Earlier this year, Dentons conducted its first Global Autonomous Vehicles Survey to gain insight into the issues, opportunities and priorities surrounding this evolving industry. By asking important questions about the future of autonomous vehicles, we gathered data that we hope will inform and shape conversations surrounding the future of autonomous mobility. Some of the most significant revelations relate to the technologies’ potential impact on the supply chain issues that have caused widespread shortages and price rises around the world.
One contributor to the current supply chain quagmire has been the COVID-19 pandemic. Its impact on businesses and individuals has had a huge effect on the global shipping industry, which has seen drastic slowdowns due to hiring shortages, limited supply and general economic uncertainty. On top of that, the trucking industry in the US is facing a historic driver shortage. Last year, the American Trucking Association reported that the industry was short by 80,000 drivers—an all-time high. Due to turnover without replacement, the association estimated the shortage could double by 2030. Bob Costello, the ATA’s chief economist, said, “A thing to note about the shortage is that before the pandemic, we were adding drivers to the industry; even though we had a shortage, more people were entering the industry. The issue is that new entrants into the industry didn’t keep up with demand for goods.”
This global issue has caused many stakeholders to look for alternative solutions, now and in the future. With fewer and fewer skilled truck drivers on the horizon, the industry needs help if it is to survive and continue to serve the global community. These concerns have brought new attention to the role that autonomous and connected trucking could play in the infrastructure of global transportation and logistics.
A plurality (31 percent) of respondents to our Global Autonomous Vehicles Survey noted that an “increased demand for autonomous solutions to the global shipping/logistics slowdown” has been the most significant impact of the COVID-19 pandemic on the autonomous vehicles industry.
Impact of COVID-19
When contemplating the impact of autonomous vehicles, many envision a future where younger generations never need to obtain a driver’s license. In the minds of many, the effects of autonomous vehicles are confined to morning rush hours and public transportation. However, while the advent of personal autonomous vehicles will fundamentally change the globe, a plurality (38 percent) of respondents believe that the most transformational use of autonomous technology will be in the area of freight delivery.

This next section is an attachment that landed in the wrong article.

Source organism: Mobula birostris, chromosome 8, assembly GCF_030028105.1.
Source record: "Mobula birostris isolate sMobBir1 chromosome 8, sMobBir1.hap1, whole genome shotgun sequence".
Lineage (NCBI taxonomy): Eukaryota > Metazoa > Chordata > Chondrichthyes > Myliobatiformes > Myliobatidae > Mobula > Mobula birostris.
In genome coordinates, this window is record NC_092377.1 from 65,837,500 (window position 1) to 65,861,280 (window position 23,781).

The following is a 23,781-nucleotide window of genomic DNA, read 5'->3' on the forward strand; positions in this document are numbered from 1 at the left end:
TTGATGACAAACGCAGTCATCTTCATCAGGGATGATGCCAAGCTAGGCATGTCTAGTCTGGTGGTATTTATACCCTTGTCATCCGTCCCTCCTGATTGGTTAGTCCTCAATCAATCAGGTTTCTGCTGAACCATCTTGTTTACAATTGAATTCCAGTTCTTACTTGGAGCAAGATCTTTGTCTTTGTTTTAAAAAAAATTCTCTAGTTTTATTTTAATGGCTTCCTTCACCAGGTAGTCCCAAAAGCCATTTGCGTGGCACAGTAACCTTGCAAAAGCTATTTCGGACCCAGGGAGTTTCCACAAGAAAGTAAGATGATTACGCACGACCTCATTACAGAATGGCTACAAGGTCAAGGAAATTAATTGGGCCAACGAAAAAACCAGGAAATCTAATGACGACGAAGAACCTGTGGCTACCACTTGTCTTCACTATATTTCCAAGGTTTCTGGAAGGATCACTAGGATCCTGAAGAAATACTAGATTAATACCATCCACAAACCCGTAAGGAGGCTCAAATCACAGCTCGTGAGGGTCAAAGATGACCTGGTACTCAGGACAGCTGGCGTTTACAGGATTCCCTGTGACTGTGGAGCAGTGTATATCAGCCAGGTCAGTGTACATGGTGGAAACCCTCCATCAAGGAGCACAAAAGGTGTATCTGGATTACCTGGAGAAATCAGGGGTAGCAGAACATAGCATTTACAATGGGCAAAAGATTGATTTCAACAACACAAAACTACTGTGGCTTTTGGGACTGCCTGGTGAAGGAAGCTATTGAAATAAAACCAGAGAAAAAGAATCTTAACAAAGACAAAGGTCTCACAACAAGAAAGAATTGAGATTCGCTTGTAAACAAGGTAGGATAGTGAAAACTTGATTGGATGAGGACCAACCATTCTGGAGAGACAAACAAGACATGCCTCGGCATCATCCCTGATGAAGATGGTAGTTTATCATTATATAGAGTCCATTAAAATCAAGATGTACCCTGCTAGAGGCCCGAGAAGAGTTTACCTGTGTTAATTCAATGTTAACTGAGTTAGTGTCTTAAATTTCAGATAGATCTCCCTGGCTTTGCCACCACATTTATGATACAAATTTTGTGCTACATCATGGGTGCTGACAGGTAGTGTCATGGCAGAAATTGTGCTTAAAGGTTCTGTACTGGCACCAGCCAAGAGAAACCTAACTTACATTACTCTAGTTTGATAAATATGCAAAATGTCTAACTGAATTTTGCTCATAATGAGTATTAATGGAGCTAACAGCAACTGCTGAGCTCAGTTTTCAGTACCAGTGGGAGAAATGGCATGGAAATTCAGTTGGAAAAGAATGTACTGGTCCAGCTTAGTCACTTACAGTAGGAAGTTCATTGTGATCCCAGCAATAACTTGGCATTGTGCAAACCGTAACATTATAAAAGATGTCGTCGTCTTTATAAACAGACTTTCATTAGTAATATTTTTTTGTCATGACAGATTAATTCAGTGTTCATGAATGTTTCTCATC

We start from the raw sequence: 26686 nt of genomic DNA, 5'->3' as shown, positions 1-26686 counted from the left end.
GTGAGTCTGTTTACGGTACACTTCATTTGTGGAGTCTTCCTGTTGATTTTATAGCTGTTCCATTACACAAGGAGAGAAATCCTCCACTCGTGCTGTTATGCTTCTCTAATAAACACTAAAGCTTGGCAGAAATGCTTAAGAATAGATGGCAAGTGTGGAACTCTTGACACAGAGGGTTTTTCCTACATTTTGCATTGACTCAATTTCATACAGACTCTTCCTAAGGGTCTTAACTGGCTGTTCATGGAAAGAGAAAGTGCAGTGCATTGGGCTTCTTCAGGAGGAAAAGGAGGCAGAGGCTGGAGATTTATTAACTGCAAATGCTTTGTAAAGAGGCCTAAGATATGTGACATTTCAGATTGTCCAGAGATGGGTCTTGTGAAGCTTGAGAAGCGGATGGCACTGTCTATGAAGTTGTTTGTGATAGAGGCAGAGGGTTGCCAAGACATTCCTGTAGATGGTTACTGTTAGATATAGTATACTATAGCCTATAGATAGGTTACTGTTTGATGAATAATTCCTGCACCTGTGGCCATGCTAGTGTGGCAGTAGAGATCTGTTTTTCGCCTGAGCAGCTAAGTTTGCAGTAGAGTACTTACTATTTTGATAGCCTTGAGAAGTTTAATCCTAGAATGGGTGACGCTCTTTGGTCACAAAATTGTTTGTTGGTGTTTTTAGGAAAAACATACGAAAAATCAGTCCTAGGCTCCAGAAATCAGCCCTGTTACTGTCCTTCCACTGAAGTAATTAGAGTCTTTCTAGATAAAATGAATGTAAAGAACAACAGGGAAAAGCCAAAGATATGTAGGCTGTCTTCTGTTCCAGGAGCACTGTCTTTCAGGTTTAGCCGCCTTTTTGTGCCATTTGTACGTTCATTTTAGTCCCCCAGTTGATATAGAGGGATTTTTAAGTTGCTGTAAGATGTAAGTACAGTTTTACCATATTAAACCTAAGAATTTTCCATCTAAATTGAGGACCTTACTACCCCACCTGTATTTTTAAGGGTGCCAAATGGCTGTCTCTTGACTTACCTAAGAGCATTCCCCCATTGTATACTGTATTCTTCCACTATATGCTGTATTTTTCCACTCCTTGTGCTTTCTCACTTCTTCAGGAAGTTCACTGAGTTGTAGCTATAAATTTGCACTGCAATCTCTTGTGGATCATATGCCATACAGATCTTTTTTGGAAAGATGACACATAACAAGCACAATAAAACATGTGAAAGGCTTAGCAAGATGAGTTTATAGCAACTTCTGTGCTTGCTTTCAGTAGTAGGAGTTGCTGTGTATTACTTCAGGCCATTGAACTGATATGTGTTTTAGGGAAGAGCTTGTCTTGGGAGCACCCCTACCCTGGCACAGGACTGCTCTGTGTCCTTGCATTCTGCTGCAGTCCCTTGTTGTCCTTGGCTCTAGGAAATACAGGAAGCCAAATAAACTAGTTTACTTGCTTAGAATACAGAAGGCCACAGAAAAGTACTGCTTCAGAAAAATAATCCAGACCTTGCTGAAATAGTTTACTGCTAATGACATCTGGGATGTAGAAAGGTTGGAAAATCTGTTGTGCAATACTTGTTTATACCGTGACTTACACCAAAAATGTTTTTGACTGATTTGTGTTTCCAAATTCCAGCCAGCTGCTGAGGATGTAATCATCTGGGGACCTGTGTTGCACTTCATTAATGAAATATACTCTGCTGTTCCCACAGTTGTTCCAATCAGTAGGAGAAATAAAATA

Most transformational use of autonomous technology
Once connected and autonomous freight trucks are deployed, vehicles and global logistics software will be able to integrate and communicate, the result being a seamless and efficient shipping system capable of delivering goods at an exceedingly fast rate. Additionally, autonomous trucking will allow the freight industry to reach new levels of safety at the individual level and reduce safety concerns related to human error. While truck drivers are generally safe and cautious while on the road, they must be on guard at all times. In addition, drivers need adequate rest to prepare for the unique challenges of the job, and current regulations require that a driver log no more than 11 hours per day. Idle trucks mean longer shipping times and less efficient outcomes. Driverless trucks, on the other hand, could be operating 24 hours a day. Although these trucks might still need a driver in the cab, networks could design systems that take advantage of autonomous capabilities.
Once the shipping and logistics industry is able to fully integrate autonomous vehicles, the effects will be felt by businesses and consumers across the globe. Already some businesses have begun to experiment with drone delivery to consumers. Hypothetically, future goods could complete their middle-mile transport in a self-driving truck before being picked up by an autonomous drone and delivered to a consumer in record time. These developments will have applications for businesses across virtually every industry. Sectors will grow and create a feedback loop by which the advent of autonomous shipping and its efficiency create even more efficient systems in healthcare, commerce and other industries.
COVID-19 has shown that we truly exist in a global society where events on one side of the globe can affect consumers and businesses thousands of miles away. Connected autonomous trucking and shipping will transform the world and create a more efficient exchange of goods across the globe.
Global Guide to Autonomous Vehicles 2022
To review the full key findings of Dentons’ global autonomous vehicles survey, along with our 2022 global guide to autonomous vehicles, please click here.
Additional analyses of our key findings will be added to the Driverless Commute in the coming weeks.
Please contact our authors and co-leaders of Dentons’ global autonomous vehicles group with any questions or comments. We also welcome your feedback on any topics of interest.